Finlandia-talo (Finlandia Hall) is a prominent landmark in Helsinki city, Alvar Aalto’s last masterpiece, and the center of an ambitious urban plan never implemented.
2017 will see Finland celebrate its 100th birthday, and to start the year, many events were organized in Helsinki on New Year’s Eve. Among those, one looked particularly appealing: a free visit to Finlandia-talo, a congress and event venue designed by the maestro himself: Alvar Aalto, maybe the most famous Finn in history. I didn’t know that visits were organized regularly, so it seemed like a unique opportunity, and I was really happy when the woman at the desk added a line for me, even though the visitor list was supposed to be already full. I’m not going to give you a historical overview of the building; instead, I’ll show some visual details and tell some anecdotes that our friendly guide showed us.
Every detail of the building, down to furniture and lamps, was designed by Aalto or his wife Elissa. The later are works of art by themselves, and come in all shapes and styles. A delight for the eye.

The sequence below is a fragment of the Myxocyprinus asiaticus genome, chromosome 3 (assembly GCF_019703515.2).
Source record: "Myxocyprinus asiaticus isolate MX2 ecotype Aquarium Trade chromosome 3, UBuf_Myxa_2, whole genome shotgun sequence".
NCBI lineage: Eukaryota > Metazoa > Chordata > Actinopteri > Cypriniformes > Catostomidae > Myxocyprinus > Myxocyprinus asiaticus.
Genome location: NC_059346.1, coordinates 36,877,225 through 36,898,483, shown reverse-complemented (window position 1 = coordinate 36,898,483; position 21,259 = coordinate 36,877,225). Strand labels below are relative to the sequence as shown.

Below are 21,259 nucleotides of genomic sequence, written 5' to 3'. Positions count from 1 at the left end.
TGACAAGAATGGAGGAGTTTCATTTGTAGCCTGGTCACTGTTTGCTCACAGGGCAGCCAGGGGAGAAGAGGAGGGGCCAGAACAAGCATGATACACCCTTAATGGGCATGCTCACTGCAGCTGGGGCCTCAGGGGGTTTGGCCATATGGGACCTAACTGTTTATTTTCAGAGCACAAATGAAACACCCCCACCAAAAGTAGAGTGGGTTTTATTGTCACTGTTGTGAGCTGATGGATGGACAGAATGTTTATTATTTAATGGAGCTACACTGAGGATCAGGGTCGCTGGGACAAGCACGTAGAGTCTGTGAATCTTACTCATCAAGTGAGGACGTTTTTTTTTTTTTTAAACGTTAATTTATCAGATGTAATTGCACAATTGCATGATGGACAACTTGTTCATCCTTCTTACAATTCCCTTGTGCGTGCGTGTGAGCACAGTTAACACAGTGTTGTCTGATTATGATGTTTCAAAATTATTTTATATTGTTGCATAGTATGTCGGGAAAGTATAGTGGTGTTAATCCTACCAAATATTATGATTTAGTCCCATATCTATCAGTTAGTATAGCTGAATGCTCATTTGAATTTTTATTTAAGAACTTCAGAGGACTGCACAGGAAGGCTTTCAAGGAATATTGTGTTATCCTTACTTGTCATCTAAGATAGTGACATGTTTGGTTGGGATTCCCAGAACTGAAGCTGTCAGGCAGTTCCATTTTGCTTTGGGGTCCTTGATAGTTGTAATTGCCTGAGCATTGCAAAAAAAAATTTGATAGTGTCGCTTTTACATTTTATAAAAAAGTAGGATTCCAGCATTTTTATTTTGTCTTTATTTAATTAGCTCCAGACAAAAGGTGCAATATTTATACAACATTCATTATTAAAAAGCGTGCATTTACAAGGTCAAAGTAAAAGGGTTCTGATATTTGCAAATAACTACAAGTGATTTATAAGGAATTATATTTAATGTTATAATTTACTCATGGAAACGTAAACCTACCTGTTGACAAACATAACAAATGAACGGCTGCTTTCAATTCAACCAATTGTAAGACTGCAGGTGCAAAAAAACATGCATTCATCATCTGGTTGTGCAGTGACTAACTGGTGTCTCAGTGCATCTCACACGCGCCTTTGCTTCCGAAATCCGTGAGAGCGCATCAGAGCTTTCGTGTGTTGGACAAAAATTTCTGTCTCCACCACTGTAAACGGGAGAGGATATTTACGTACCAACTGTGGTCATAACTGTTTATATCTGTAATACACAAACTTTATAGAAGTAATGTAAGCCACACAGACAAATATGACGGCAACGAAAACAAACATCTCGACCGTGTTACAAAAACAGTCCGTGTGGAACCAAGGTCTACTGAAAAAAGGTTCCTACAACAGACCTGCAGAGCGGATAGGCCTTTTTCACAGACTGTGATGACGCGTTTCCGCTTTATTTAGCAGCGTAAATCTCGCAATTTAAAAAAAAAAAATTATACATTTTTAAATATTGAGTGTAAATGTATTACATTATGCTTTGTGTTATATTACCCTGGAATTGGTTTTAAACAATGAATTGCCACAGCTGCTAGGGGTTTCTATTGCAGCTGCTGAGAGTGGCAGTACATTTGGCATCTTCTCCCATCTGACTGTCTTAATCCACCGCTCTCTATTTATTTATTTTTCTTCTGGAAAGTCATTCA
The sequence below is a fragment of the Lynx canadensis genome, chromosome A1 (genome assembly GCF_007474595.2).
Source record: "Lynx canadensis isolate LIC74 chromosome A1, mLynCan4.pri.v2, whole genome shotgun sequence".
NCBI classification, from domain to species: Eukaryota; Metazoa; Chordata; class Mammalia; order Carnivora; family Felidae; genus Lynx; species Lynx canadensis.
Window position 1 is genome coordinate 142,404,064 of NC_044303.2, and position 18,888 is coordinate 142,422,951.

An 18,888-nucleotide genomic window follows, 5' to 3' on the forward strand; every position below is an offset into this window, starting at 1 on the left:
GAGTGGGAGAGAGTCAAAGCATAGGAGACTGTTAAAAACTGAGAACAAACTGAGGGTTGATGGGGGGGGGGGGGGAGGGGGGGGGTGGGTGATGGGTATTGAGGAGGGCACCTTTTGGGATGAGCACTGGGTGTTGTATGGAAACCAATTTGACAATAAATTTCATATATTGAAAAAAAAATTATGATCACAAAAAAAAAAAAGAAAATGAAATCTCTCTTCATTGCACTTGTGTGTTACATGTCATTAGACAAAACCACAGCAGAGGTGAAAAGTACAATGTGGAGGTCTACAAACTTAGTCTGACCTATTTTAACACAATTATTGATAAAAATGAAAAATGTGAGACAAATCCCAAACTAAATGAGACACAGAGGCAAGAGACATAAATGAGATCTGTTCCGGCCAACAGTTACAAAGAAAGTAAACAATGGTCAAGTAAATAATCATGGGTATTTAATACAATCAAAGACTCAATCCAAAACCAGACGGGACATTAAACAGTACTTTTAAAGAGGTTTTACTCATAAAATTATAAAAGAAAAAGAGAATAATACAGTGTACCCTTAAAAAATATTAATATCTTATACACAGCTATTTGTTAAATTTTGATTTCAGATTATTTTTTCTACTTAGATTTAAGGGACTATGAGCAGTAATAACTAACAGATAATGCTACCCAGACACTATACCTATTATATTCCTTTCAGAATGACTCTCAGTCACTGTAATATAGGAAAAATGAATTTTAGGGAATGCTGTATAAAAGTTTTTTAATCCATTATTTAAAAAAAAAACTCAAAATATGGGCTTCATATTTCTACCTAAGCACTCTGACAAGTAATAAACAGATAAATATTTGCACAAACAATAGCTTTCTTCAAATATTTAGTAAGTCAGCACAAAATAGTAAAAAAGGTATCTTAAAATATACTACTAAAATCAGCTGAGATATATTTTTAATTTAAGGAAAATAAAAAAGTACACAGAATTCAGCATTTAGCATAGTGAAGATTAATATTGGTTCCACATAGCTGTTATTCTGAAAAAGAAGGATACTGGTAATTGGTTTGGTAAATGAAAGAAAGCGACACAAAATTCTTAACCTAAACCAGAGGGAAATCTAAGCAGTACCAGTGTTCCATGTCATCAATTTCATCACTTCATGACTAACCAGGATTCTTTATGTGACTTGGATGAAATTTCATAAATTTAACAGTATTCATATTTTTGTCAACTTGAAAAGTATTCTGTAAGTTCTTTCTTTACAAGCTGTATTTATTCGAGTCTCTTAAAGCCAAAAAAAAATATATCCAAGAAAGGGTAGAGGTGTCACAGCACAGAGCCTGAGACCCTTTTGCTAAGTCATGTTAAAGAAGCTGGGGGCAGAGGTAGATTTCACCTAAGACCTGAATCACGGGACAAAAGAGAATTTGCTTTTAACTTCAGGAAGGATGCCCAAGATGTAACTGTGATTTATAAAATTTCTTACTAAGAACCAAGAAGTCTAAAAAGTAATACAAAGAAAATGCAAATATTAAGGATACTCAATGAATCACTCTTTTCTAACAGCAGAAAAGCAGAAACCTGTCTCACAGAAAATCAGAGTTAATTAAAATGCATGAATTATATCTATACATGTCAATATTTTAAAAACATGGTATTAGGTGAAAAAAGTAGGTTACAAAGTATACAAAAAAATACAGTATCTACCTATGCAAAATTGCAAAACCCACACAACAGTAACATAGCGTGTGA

Finlandia-talo hosted Stage III of the Helsinki Process, the founding act of the Organization for Security and Co-operation in Europe. During the Cold War, after two years of talks in Geneva, 35 states signed the Helsinki Final Act on August 1, 1975, a major step towards reducing tensions in Europe. Many world leaders came to Helsinki for the occasion, among them US’s Gerald Ford, USSR’s Leonid Brezhnev and France’s Valéry Giscard d’Estaing. Inside the building, next to the auditorium, is a commemorative plaque with all those names.
The main auditorium is a wonderful piece of architecture. There, the white Carrara marble used everywhere else inside and outside the building is combined with Oregon pine panels painted blue, a subtle reminder of the Finnish flag and a relaxing association.
Alvar Aalto was stubborn, and when he designed this room, he insisted on giving the acoustics job to his nephew (or son, I don’t remember), whose skills were… dubious. The result was a terrible sound quality, and the first concert was a failure. Aalto had to let someone else take care of the room’s sound.
Since New Year’s Eve, the facade of Finlandia-talo is lit up white and blue, a reminder of the anniversary to come. It’s going to be a great year for Finland, and I’m glad I can attend.
Facebook: Eiwar Photography